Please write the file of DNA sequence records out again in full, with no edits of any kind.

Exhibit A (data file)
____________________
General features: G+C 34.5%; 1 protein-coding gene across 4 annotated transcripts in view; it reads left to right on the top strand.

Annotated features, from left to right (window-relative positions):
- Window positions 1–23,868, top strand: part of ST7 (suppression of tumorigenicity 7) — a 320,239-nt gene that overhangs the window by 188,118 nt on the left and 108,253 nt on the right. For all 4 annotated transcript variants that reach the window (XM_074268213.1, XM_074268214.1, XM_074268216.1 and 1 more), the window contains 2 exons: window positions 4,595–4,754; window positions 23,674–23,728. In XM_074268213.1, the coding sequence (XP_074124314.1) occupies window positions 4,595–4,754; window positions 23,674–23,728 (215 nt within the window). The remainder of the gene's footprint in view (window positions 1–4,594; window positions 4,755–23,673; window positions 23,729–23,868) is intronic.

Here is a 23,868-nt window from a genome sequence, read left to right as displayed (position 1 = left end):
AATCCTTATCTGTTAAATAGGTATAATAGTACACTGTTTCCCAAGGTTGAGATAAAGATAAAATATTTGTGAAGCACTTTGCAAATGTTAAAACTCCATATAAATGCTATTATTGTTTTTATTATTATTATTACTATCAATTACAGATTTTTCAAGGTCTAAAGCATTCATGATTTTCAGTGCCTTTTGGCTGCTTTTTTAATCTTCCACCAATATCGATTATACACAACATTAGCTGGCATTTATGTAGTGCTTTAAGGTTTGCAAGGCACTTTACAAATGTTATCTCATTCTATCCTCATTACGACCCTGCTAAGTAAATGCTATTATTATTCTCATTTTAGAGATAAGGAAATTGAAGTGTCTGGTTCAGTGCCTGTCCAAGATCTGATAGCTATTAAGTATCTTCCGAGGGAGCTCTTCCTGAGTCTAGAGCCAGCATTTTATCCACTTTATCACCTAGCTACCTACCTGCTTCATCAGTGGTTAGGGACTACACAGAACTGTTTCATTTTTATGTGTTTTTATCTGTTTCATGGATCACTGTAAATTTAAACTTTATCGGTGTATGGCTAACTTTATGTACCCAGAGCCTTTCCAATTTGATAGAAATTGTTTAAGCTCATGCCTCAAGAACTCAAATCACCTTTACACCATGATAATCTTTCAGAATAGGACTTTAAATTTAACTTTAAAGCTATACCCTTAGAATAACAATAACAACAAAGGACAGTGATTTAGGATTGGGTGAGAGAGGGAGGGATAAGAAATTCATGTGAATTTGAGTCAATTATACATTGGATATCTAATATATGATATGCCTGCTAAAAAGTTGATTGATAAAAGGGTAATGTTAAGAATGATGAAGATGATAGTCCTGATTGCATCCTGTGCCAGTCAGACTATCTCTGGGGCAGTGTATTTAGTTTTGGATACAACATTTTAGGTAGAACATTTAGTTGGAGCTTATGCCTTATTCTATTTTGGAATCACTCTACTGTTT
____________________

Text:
General features: G+C 34.5%; 1 protein-coding gene across 4 annotated transcripts in view; it reads left to right on the top strand.

Annotated features, from left to right (window-relative positions):
- Window positions 1–23,868, top strand: part of ST7 (suppression of tumorigenicity 7) — a 320,239-nt gene that overhangs the window by 188,118 nt on the left and 108,253 nt on the right. For all 4 annotated transcript variants that reach the window (XM_074268213.1, XM_074268214.1, XM_074268216.1 and 1 more), the window contains 2 exons: window positions 4,595–4,754; window positions 23,674–23,728. In XM_074268213.1, the coding sequence (XP_074124314.1) occupies window positions 4,595–4,754; window positions 23,674–23,728 (215 nt within the window). The remainder of the gene's footprint in view (window positions 1–4,594; window positions 4,755–23,673; window positions 23,729–23,868) is intronic.

Here is a 23,868-nt window from a genome sequence, read left to right as displayed (position 1 = left end):
AATCCTTATCTGTTAAATAGGTATAATAGTACACTGTTTCCCAAGGTTGAGATAAAGATAAAATATTTGTGAAGCACTTTGCAAATGTTAAAACTCCATATAAATGCTATTATTGTTTTTATTATTATTATTACTATCAATTACAGATTTTTCAAGGTCTAAAGCATTCATGATTTTCAGTGCCTTTTGGCTGCTTTTTTAATCTTCCACCAATATCGATTATACACAACATTAGCTGGCATTTATGTAGTGCTTTAAGGTTTGCAAGGCACTTTACAAATGTTATCTCATTCTATCCTCATTACGACCCTGCTAAGTAAATGCTATTATTATTCTCATTTTAGAGATAAGGAAATTGAAGTGTCTGGTTCAGTGCCTGTCCAAGATCTGATAGCTATTAAGTATCTTCCGAGGGAGCTCTTCCTGAGTCTAGAGCCAGCATTTTATCCACTTTATCACCTAGCTACCTACCTGCTTCATCAGTGGTTAGGGACTACACAGAACTGTTTCATTTTTATGTGTTTTTATCTGTTTCATGGATCACTGTAAATTTAAACTTTATCGGTGTATGGCTAACTTTATGTACCCAGAGCCTTTCCAATTTGATAGAAATTGTTTAAGCTCATGCCTCAAGAACTCAAATCACCTTTACACCATGATAATCTTTCAGAATAGGACTTTAAATTTAACTTTAAAGCTATACCCTTAGAATAACAATAACAACAAAGGACAGTGATTTAGGATTGGGTGAGAGAGGGAGGGATAAGAAATTCATGTGAATTTGAGTCAATTATACATTGGATATCTAATATATGATATGCCTGCTAAAAAGTTGATTGATAAAAGGGTAATGTTAAGAATGATGAAGATGATAGTCCTGATTGCATCCTGTGCCAGTCAGACTATCTCTGGGGCAGTGTATTTAGTTTTGGATACAACATTTTAGGTAGAACATTTAGTTGGAGCTTATGCCTTATTCTATTTTGGAATCACTCTACTGTTT